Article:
THE CULTURE AND CONFLICT REVIEW
The Culture & Conflict Review is an online peer-review journal produced by the Program for Culture & Conflict Studies, bringing you analysis of current events, policy, operations, and human terrain in South and Central Asia as well as other regions of the world. Premised on the belief that the United States must understand the culture and human terrain of other nations and peoples, we offer
commentary and analysis on issues of current interest to policy makers, military commanders, academics, and the
general public. We are particularly interested in issues addressing culture, anthropology, regional and identity politics, and the
contemporary role of U.S. forces in areas of conflict. New issues of The Culture & Conflict Review are published on a quarterly
Welcome to The Culture & Conflict Review
Welcome to our Summer 2012 edition of The Culture and Conflict Review!
In this issue, we present several new feature articles, reviews, and student theses exploring the nexus of culture and conflict.
Included in our feature article section are:
In our reviews section, we present three new reviews from our prolific reviewer, CDR Youssef Aboul-Enein, MSC, USN; a new CCS book announcement; and our latest look at AQAP's Inspire magazine:
In addition, we are pleased to present several student theses, including:
We also present links to our articles from our Spring 2012 edition in case you may have missed it!
Please enjoy our journal - and have a great summer!!
Culture, Conflict and Insurgency
From 1989 through 2008, 117 of the 124 active armed conflicts around the world were intrastate insurgencies. Insurgencies are predicted to remain the major form of conflict in the coming decades. When an insurgency establishes itself, what is the most effective approach to ending it while maintaining a functioning government and minimizing the loss of life by all parties involved? Through the assessment of six counterinsurgency (COIN) country case studies, this research sets out to determine whether more inclusive government policies produce better outcomes in combating insurgencies than more suppressive policies. Particular focus is placed on whether enacted policy achieved the desired end state, relatively quickly, with the fewest number of casualties.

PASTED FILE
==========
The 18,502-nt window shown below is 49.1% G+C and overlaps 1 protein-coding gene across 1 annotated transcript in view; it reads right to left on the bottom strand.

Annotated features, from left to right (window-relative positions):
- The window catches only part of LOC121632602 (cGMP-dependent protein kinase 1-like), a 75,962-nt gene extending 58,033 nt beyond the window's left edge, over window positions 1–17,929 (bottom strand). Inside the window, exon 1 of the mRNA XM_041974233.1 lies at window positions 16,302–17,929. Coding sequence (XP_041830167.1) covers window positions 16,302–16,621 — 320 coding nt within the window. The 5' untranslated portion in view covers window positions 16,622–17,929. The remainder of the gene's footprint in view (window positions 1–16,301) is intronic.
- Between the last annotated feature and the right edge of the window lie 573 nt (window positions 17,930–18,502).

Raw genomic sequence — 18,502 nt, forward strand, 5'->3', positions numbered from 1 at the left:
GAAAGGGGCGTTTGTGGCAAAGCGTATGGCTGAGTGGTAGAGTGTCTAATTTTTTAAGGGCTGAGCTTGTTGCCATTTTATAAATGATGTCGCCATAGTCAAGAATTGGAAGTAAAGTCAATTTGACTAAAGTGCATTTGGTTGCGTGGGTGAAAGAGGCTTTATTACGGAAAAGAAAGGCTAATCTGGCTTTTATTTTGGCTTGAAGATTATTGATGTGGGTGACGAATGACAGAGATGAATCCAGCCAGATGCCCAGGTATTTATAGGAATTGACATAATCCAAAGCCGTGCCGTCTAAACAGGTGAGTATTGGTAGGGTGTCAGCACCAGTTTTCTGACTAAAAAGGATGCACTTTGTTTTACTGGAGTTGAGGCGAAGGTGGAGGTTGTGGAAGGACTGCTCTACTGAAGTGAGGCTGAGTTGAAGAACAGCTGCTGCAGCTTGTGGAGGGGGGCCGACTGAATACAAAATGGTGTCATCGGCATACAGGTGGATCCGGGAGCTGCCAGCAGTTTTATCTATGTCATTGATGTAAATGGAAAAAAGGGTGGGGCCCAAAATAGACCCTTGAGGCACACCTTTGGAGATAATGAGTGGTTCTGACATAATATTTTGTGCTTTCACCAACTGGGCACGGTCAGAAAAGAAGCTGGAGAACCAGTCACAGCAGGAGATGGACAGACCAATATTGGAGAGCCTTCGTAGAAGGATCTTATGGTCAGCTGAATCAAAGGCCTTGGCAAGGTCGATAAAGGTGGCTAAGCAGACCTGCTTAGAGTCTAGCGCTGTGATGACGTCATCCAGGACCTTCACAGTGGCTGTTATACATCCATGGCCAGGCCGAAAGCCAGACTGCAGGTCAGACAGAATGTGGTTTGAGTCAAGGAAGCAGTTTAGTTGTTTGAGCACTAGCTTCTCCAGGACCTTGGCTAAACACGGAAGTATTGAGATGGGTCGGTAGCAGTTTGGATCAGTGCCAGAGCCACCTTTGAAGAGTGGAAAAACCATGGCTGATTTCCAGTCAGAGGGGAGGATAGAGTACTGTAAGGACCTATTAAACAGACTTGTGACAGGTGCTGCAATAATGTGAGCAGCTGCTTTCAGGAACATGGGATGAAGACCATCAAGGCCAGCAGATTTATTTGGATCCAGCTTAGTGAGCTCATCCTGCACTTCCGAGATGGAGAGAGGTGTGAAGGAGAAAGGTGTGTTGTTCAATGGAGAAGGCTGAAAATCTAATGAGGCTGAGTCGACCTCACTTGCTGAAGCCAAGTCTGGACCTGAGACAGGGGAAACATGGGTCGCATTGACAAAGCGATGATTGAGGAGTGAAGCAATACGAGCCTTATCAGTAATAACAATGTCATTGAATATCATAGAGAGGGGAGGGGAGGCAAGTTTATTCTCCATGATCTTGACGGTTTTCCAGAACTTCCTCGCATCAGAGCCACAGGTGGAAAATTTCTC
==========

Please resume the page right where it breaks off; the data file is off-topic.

The purpose of this article is to improve unity of effort and understanding within, and between, the military and other stakeholders in expeditionary economic. Defining this role will also contribute to mission success and more effective conflict related development. In pursuit of this quest questions drawing upon relevant strategic guidance; current USAID conflict related development protocol; relevant academic theory; recent U.S. military development efforts in Afghanistan and Iraq; relevant historical military development efforts; and proposals by development experts are employed. Questions evaluate whether or not a given proposed role for the military aligns with strategic guidance, development protocol and best practices, academic principles and theory, and military expediency.
Culture, Conflict & Human Rights
The recent conflict in Libya has thrust a relatively new concept, the Responsibility to Protect (R2P) onto the international stage. Adopted by the UN in 2005, R2P is the product of an evolution in international thought since the end of the Cold War as the international community tried to adapt from primarily interstate to intrastate conflicts. Soon after, rapid development in technological globalization greatly increased interconnectedness throughout the world. This meant that more people, in more places, in shorter timeframes had access to events occurring anywhere in the world. The development of R2P will be studied through this lens, by examining a number of intrastate conflicts to show that a relationship exists between the end of the Cold War, globalization and R2P.
Culture & Conflict in the Nuclear Age
Radiation was a revolutionary concept to most Americans when they first became aware of the clouds blowing over their heads from Hiroshima and Nagasaki. Radiation became a favorite plot element in popular-culture texts that embodied the complex contradictions of the atomic age. In plot or setting, radiation legitimized breaks in normality. It was a uniquely postmodern world that unfolded every day; at the same time that fallout was killing the sheep of downwind ranchers in Nevada and Utah by the thousands, moviegoers across America could watch aliens, intent on destroying humanity, breeding and raising hordes of giant bugs and reptiles underneath the Nevada desert. Wearing 3-D glasses and striding boldly into the future, Americans seemed as ready to explore this land of tomorrow as they had been to fund its creation with their tax dollars.
Culture & Conflict in Post-Saddam Iraq